Number 1 – How do puppies like to move into social interaction? To me, this is different than how does a puppy socially interact, it’s about engagement, not dissimilar to how we might initially meet people. Some people when they meet might hug you or not, they may offer their hand to shake, some are kissers and some have a personal bubble that all of the above might be considered to cross all manner of boundaries. I find puppies the same. I often observe puppies doing all manner of things when attempting to navigate the intricacies of social interaction. Some might move away and take their time to survey the social setting. Others might move in boldly and offer a required play bow to kick off the social invitation. A butt sniff or a stealthy rear end sniff of another puppy may occur or the ‘bull in the china shop’, racing in and blind siding their prospective participants. But why is it imperative that you learn your puppies preferences for engaging in social interaction? Let’s say your puppy takes it’s time to move into social interaction, then pairing your puppy with say a bull in a china shop is not a good social pairing, to do so means we are already putting our puppy on the path to an unsuccessful interaction. Selecting players of a similar style is critical in this early social learning period and a vital contributing factor in setting up for social success. Behaviour is ‘dynamic’, meaning that it is constantly changing and there are numerous factors that influence what is occurring at that time, on that day and in that specific environment. Understanding that changes of environment can create different responses just the same as different players can create a different play dynamic is important for us to learn. Again if we think about humans as an example, you might be more comfortable or confident in an intimate social setting as opposed to a large, loud setting which might make you feel more reserved or shy, so take the time to find out the various changes that might occur for your puppy when you change the environment. Here is a comment that we get almost weekly from our puppy owners that relates to environment, ’but my puppy is boisterous, confident and out going at home’ but they get that same puppy at puppy school and their…Read More
Who wants a confident puppy? We all want a confident puppy but they simply don’t grow on trees, we need to help them, and expose them to things that they may encounter during their life in the human world. How can we do this, where should we do this? and most importantly how do we make it safe for them? At Primo Puppy School we run a session that concentrates on exactly that, confidence building and we get to view what the puppies will not only ‘do’, but what they won’t do when presented with something new to them. We’ve constructed what we call ‘confidence cubes’ with everyday human items for puppies to explore and move through, we want them to see, smell and experience these unusual things. We want the items to touch their head, face, body and tail and see how our puppies behave and adjust our approach accordingly if a puppy shows us they are concerned. You to can and should do things like this at home everyday to help your puppy become confident and well adjusted to life daily experiences. A simple tarpaulin is a great idea, it is a different surface, it makes noise under paw, you can change it’s appearance by bunching it up and you can fold it over. When working with a puppy on new and novel items I will always start with something around the same size as my puppy, avoid using something that is likely to tip over, a sudden movement can concern some puppies and we absolutely was to set them up to succeed. Start by placing treats about 5-10cm around and on top of the object. Allow your puppy to choose to investigate the item and if your puppy advances towards it verbally praise ‘well done’ ‘good dog’ or whatever praise you choose for your puppy. This is something that you can do every day and make it something different each time and really assist your puppy to learn that new things within it’s own everyday environment are perfectly fine. Other suggestions might be a chair turned upside down, delivery boxes to the house are cool as they might smell different but you garden shed and garage are likely to be a buffet of novel items and ideas to preset to you puppy. Should you do this and your puppy not engage or run away, act fearfully then…Read More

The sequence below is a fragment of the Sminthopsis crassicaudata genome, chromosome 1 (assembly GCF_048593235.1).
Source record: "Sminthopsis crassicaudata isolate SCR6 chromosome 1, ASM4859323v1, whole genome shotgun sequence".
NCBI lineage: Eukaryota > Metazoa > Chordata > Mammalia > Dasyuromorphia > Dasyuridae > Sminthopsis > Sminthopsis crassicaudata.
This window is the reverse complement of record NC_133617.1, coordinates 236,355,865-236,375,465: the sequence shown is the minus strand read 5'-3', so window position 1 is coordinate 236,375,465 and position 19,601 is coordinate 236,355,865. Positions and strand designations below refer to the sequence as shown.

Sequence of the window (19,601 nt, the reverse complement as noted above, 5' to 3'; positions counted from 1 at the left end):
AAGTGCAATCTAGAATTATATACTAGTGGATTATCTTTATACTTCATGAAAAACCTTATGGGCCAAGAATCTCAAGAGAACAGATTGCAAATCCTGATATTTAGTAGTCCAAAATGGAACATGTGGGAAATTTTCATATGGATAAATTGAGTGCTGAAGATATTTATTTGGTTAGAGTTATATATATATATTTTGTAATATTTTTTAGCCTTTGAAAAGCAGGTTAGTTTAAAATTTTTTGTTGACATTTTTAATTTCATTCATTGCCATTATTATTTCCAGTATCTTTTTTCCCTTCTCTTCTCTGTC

Zander & Ellie, (we call them ‘the odd couple’ with the greatest of affection). Zander with his long legs and the exuberance of a 4.5 yr old and Ellie, an 8 year old Labradoodle came in for a K9 Fitness & Proprioception session. Now usually we only do this 1 dog at a time, but there where some circumstances around why we had both in at once.
Ellie, although technically a senior is very food motivated and this motivation for food can sometimes interfere negatively in our sessions.Read More
Whilst all of our progress was fantastic I found that I still had a terrified dog when he had to go to his local vets. Now everything you are meant to not do and avoid doing to a fearful reactive dog is guess what, exactly everything that happens when a dog goes to the vet. Each time there was a different vet including one who proceeded to tell me during a consult that my dog ‘just has to learn it’s (physical exam) just not that scary’ which I replied – “no actually he doesn’t”.Read More